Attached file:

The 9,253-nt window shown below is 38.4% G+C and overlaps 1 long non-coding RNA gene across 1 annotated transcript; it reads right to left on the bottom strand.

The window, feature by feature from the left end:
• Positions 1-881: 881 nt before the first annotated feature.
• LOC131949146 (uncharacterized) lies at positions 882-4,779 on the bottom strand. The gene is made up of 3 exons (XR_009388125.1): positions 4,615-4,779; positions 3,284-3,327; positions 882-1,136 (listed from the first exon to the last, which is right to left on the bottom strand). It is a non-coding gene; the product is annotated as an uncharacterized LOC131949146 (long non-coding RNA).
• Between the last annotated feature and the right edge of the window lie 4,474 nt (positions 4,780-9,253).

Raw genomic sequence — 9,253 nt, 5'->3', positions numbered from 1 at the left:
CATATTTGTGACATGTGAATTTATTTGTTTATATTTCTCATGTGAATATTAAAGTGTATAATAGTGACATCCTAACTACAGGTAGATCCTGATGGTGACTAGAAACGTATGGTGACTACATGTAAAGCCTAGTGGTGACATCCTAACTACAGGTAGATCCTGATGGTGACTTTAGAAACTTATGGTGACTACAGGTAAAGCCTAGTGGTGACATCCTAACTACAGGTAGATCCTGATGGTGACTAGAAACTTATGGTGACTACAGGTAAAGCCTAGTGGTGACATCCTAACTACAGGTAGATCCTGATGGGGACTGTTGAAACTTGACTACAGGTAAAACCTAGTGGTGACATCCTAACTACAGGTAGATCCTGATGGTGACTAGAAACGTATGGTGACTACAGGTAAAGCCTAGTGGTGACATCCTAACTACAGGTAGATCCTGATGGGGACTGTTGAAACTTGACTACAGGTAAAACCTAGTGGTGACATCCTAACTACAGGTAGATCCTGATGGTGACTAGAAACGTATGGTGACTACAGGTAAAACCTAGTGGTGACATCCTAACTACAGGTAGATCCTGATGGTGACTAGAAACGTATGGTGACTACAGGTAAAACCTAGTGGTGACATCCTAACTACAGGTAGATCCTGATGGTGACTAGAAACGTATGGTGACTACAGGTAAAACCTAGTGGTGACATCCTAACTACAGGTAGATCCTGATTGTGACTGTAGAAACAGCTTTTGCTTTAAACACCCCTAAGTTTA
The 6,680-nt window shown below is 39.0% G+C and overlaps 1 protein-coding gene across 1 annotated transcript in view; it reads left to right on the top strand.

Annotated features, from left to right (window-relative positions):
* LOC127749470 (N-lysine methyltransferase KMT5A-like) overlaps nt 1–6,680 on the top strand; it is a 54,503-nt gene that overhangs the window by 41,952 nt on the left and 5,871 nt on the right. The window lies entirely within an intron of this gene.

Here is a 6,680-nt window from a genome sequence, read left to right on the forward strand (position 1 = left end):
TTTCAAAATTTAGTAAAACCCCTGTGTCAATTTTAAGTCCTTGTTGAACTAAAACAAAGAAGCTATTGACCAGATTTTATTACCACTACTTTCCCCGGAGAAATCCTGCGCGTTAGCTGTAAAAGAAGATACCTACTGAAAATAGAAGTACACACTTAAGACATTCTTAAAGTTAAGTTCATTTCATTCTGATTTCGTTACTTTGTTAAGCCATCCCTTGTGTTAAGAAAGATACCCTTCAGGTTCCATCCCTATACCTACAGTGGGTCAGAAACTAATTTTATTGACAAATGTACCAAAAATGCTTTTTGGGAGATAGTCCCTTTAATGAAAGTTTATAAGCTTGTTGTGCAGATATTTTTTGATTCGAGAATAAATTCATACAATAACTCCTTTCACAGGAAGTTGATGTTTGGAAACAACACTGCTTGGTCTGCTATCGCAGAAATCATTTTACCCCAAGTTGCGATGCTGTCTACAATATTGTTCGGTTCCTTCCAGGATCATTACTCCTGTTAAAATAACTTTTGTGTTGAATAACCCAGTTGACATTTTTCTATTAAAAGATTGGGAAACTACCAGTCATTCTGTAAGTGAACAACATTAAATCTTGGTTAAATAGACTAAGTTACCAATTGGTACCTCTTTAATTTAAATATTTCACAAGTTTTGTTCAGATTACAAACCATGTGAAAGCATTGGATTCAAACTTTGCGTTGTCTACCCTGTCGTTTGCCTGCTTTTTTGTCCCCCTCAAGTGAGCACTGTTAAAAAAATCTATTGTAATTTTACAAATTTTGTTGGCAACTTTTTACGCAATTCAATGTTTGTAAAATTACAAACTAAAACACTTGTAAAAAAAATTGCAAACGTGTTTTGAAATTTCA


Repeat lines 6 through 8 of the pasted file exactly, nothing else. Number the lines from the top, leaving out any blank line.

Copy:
Raw genomic sequence — 9,253 nt, 5'->3', positions numbered from 1 at the left:
CATATTTGTGACATGTGAATTTATTTGTTTATATTTCTCATGTGAATATTAAAGTGTATAATAGTGACATCCTAACTACAGGTAGATCCTGATGGTGACTAGAAACGTATGGTGACTACATGTAAAGCCTAGTGGTGACATCCTAACTACAGGTAGATCCTGATGGTGACTTTAGAAACTTATGGTGACTACAGGTAAAGCCTAGTGGTGACATCCTAACTACAGGTAGATCCTGATGGTGACTAGAAACTTATGGTGACTACAGGTAAAGCCTAGTGGTGACATCCTAACTACAGGTAGATCCTGATGGGGACTGTTGAAACTTGACTACAGGTAAAACCTAGTGGTGACATCCTAACTACAGGTAGATCCTGATGGTGACTAGAAACGTATGGTGACTACAGGTAAAGCCTAGTGGTGACATCCTAACTACAGGTAGATCCTGATGGGGACTGTTGAAACTTGACTACAGGTAAAACCTAGTGGTGACATCCTAACTACAGGTAGATCCTGATGGTGACTAGAAACGTATGGTGACTACAGGTAAAACCTAGTGGTGACATCCTAACTACAGGTAGATCCTGATGGTGACTAGAAACGTATGGTGACTACAGGTAAAACCTAGTGGTGACATCCTAACTACAGGTAGATCCTGATGGTGACTAGAAACGTATGGTGACTACAGGTAAAACCTAGTGGTGACATCCTAACTACAGGTAGATCCTGATTGTGACTGTAGAAACAGCTTTTGCTTTAAACACCCCTAAGTTTA
The 6,680-nt window shown below is 39.0% G+C and overlaps 1 protein-coding gene across 1 annotated transcript in view; it reads left to right on the top strand.